CAROLINA – RW Lee Stempniak

Other than a 33-year-old long-time starting goaltender, the Hurricanes’ offerings are sparse. That leaves Stempniak as the obvious choice for McPhee and the Knights. He provided 40 points for a Carolina club that narrowly missed the postseason, but his biggest strength is his ability to steal the puck away from the opposition. He committed 57 takeaways during last season, the third-most among draft-eligible forwards.

CHICAGO – D Trevor van Riemsdyk

There are a few star-studded rosters that couldn’t protect everyone, and the Blackhawks are one of those. That leaves this stud of a young defenseman out to dry, and Vegas would be wise to bring him to the desert. At only 25 years of age, he notched 16 points during ’16-’17 and a +17 rating. The future is bright for this youngster, and he’s a perfect piece to build the first 10 years of Vegas’ defense around.

COLORADO – C Samuel Henley

If Chicago is on one end of the spectrum in terms of roster quality, Colorado is on the other – made apparent by its terrible 22-win season. Because of that, I decided to take a chance on one of the Avalanche’s prospects, a 23-year-old center. He only played in one NHL game this season, but it was a head-turner: he tied the December 1 game against the Blue Jackets at two-all in the second period (Columbus went on to win 3-2). He’s currently a restricted free-agent, but it shouldn’t be too hard to sign him to a low-cost contract.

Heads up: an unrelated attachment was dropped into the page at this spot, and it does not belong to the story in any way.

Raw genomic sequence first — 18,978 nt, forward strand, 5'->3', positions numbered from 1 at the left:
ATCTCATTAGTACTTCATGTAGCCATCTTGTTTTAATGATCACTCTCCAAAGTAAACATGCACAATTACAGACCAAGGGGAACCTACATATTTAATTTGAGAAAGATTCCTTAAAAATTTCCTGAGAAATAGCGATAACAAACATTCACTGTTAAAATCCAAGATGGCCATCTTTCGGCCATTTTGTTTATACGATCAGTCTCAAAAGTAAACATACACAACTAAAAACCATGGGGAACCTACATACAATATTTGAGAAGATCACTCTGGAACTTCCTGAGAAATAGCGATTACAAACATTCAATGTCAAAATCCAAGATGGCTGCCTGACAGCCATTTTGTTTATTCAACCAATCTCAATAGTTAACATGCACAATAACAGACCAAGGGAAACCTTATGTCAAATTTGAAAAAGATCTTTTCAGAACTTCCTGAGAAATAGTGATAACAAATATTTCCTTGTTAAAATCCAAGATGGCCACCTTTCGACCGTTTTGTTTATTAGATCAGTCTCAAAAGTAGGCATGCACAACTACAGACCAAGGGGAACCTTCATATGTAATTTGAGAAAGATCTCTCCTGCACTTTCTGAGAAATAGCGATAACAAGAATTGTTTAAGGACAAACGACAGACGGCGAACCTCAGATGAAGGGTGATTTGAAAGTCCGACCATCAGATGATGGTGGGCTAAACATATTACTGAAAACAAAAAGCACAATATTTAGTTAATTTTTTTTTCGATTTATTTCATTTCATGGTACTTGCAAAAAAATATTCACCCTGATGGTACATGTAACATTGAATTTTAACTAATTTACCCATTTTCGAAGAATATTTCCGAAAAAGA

COLUMBUS – D Jack Johnson

Speaking of the Blue Jackets, they have a resurgent defenseman available to be selected. Johnson joined the Jackets during the 2011-‘12 season, and it’s been an up-and-down affair. This last campaign was certainly an “up,” as he registered a +23 rating and scored five goals (tied for ninth-most among draft-eligible defensemen). Though he comes in at a price tag exceeding $4 million, the offensive threat from the blue-line is worth the money.

DALLAS – F Mark McNeill

If there’s anything Jim Nill and the Stars know how to do, it’s how to identify offensive talent (Exhibit A: the 2015-’16 season). Unfortunately, there are only four forwards (including Adam Cracknell) available for the Expansion Draft with more than 41 NHL games played this season, meaning McPhee might be led to snag a prospect. If for no other reason than his versatility (he can play both center and right wing), I’m drawn to McNeill. He registered only 39 points between Rockford and Texas in the AHL this season, but he proved his willingness to get his nose dirty by blocking a shot in his only game with Dallas on April 28. He’s currently a restricted free agent, so it shouldn’t be difficult to sign him to another minor league contract.

DETROIT – F Luke Glendening